Typically a solitary bird, except during the breeding season (6), the hooded wheatear is shy and wary, and is known to dive for cover at the slightest alarm (6).
The diet of the hooded wheatear is mainly composed of a large variety of invertebrates, such as grasshoppers, beetles, dragonflies, butterflies, moths, wasps, bees and spiders (2). It may pursue flying insects while in flight, flying up to 100 metres high above the ground (2), or scan the ground from an elevated perch before attacking ground-dwelling insect prey (3). The hooded wheatear may also feed on ticks, plucked from the skin of camels when living next to human settlements. It also supplements its diet with seeds (2).
The hooded wheatear is a monogamous bird that typically breeds between March and June, although the exact timing of breeding can vary depending on the location (2). The nest of the hooded wheatear is a small, shallow cup made of straw and weeds and is lined with soft material, such as wool and feathers (3), and is typically placed three metres off the ground (2). The female hooded wheatear usually lays three to five eggs (2), which are pale sky-blue with tiny rust-coloured spots (3). The eggs are incubated for 14 to 15 days and, after hatching, the chicks stay in the nest for 14 to 15 days before they fledge (3). Both the male and the female feed the young about three to seven times a day (6).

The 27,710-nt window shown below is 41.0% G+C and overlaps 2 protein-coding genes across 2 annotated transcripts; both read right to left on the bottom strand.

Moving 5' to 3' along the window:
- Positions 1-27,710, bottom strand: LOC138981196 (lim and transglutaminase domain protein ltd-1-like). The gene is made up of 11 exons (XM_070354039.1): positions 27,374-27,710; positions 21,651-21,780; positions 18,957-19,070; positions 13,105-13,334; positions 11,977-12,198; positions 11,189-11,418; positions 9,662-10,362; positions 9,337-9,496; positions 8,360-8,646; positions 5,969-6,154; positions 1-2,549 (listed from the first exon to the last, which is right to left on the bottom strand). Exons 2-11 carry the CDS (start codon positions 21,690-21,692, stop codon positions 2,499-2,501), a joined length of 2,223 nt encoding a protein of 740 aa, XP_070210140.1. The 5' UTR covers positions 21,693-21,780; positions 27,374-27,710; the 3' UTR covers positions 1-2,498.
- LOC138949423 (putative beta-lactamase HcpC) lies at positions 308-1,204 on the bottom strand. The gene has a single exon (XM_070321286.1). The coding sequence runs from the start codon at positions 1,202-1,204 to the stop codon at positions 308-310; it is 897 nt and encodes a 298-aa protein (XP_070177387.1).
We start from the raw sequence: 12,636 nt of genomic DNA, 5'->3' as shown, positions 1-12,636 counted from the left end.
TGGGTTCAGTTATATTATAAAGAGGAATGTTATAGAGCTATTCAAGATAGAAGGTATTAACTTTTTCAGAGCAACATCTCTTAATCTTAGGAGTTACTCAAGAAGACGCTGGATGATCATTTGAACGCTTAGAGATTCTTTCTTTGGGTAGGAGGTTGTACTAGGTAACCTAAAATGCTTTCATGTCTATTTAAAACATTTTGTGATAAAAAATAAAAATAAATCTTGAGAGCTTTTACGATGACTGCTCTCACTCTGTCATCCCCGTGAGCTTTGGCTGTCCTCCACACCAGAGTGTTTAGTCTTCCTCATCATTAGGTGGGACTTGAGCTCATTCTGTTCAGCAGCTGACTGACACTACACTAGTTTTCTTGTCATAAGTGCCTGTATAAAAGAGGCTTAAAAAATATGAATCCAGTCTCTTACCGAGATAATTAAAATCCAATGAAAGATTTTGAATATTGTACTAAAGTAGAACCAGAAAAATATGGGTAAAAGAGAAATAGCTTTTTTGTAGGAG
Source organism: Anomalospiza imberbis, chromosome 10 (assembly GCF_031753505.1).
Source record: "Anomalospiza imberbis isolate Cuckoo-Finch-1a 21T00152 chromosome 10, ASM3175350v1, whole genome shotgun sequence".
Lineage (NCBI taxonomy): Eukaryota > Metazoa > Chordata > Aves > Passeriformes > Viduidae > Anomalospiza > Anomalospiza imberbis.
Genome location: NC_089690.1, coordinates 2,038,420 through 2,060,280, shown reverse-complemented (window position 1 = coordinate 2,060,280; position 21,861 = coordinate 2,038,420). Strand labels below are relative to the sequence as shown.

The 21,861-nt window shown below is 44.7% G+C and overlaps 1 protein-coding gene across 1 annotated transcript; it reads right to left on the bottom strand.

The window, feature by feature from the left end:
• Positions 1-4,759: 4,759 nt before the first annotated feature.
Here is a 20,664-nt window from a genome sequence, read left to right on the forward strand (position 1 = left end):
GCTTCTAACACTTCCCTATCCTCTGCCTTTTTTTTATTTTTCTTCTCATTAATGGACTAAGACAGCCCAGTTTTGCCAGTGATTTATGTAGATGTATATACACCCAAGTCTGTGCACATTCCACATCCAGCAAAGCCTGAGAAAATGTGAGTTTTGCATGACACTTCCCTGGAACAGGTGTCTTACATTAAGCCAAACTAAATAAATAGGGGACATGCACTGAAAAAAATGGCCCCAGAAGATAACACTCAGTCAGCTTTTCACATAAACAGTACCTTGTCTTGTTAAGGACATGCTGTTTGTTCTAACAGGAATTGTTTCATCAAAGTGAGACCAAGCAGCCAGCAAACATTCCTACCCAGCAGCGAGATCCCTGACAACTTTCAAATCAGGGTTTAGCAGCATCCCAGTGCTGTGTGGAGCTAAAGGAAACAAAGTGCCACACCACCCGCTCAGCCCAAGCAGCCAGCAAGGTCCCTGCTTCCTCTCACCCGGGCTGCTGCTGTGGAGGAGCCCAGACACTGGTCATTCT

During the breeding season and in winter, the hooded wheatear defends a large territory. These territories have been recorded measuring around one square kilometre in Iran or several kilometres in Israel, but the territory boundaries are not usually strongly defined (2) (6). In territorial disputes, the hooded wheatear uses its defence call which sounds like a harsh ‘zack’ (6).